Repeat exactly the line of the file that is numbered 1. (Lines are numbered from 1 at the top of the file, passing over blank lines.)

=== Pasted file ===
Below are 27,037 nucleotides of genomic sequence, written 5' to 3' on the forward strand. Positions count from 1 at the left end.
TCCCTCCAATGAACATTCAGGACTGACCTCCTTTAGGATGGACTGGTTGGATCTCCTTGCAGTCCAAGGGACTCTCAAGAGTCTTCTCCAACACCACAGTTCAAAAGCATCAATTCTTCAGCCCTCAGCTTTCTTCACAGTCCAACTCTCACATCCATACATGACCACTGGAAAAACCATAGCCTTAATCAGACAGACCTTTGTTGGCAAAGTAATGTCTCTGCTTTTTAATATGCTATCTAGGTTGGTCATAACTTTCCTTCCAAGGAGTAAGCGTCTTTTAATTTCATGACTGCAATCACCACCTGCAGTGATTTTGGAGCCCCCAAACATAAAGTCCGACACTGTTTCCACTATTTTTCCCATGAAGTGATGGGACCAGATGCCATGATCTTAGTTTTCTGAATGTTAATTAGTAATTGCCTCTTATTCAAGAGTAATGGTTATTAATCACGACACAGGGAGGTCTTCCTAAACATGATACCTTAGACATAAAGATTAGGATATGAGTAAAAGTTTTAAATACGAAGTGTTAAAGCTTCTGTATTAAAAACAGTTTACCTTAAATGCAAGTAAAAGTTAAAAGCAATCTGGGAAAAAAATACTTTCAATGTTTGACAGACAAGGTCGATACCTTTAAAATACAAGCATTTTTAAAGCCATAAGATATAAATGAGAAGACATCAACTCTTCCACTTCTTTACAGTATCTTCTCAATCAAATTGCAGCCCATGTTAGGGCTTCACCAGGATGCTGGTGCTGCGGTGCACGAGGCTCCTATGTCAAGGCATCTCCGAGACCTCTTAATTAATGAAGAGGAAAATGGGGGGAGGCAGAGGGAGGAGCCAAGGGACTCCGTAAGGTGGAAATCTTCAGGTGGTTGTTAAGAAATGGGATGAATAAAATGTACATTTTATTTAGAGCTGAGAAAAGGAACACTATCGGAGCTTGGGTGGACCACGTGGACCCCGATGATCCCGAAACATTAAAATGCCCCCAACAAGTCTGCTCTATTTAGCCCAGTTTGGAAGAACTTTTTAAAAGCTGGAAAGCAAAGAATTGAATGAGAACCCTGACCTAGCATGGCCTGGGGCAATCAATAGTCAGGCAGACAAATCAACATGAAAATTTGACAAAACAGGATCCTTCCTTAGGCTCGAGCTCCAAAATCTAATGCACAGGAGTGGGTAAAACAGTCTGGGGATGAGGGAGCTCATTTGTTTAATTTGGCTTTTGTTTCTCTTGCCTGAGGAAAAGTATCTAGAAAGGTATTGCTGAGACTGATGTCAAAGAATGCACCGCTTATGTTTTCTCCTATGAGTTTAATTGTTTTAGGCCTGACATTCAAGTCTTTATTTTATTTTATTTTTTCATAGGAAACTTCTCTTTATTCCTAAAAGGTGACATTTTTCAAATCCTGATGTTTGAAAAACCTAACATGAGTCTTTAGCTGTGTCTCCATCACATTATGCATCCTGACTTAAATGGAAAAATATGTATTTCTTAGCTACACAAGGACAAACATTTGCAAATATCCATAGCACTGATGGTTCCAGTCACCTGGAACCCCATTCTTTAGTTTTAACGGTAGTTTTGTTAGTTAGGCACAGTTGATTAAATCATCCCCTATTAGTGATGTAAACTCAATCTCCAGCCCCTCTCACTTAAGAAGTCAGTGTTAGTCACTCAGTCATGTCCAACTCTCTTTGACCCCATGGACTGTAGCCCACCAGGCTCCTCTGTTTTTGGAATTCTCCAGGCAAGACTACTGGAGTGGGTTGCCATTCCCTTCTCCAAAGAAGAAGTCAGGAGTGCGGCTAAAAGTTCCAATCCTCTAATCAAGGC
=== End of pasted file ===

Below are 27,037 nucleotides of genomic sequence, written 5' to 3' on the forward strand. Positions count from 1 at the left end.